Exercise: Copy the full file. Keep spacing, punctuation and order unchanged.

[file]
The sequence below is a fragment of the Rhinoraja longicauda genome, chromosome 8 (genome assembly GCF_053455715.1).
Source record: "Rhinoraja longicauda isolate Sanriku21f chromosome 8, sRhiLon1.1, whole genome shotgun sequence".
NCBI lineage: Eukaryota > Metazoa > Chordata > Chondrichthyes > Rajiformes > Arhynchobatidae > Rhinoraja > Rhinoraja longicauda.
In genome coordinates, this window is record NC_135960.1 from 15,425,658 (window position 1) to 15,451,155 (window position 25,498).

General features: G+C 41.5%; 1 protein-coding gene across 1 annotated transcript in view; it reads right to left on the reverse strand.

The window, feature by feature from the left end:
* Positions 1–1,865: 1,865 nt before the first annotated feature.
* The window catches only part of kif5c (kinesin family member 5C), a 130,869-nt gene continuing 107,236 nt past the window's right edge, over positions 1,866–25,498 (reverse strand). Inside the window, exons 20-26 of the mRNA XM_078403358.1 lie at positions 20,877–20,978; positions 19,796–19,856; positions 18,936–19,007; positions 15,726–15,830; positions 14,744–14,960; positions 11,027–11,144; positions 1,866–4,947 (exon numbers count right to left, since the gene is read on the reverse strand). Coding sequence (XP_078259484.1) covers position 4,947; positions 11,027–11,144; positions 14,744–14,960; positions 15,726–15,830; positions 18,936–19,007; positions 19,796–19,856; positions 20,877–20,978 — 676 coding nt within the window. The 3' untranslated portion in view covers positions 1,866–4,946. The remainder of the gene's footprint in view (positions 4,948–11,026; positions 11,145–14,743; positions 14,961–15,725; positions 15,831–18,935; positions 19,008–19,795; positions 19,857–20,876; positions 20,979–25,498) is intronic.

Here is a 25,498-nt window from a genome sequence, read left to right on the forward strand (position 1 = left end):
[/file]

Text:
The sequence below is a fragment of the Rhinoraja longicauda genome, chromosome 8 (genome assembly GCF_053455715.1).
Source record: "Rhinoraja longicauda isolate Sanriku21f chromosome 8, sRhiLon1.1, whole genome shotgun sequence".
NCBI lineage: Eukaryota > Metazoa > Chordata > Chondrichthyes > Rajiformes > Arhynchobatidae > Rhinoraja > Rhinoraja longicauda.
In genome coordinates, this window is record NC_135960.1 from 15,425,658 (window position 1) to 15,451,155 (window position 25,498).

General features: G+C 41.5%; 1 protein-coding gene across 1 annotated transcript in view; it reads right to left on the reverse strand.

The window, feature by feature from the left end:
* Positions 1–1,865: 1,865 nt before the first annotated feature.
* The window catches only part of kif5c (kinesin family member 5C), a 130,869-nt gene continuing 107,236 nt past the window's right edge, over positions 1,866–25,498 (reverse strand). Inside the window, exons 20-26 of the mRNA XM_078403358.1 lie at positions 20,877–20,978; positions 19,796–19,856; positions 18,936–19,007; positions 15,726–15,830; positions 14,744–14,960; positions 11,027–11,144; positions 1,866–4,947 (exon numbers count right to left, since the gene is read on the reverse strand). Coding sequence (XP_078259484.1) covers position 4,947; positions 11,027–11,144; positions 14,744–14,960; positions 15,726–15,830; positions 18,936–19,007; positions 19,796–19,856; positions 20,877–20,978 — 676 coding nt within the window. The 3' untranslated portion in view covers positions 1,866–4,946. The remainder of the gene's footprint in view (positions 4,948–11,026; positions 11,145–14,743; positions 14,961–15,725; positions 15,831–18,935; positions 19,008–19,795; positions 19,857–20,876; positions 20,979–25,498) is intronic.

Here is a 25,498-nt window from a genome sequence, read left to right on the forward strand (position 1 = left end):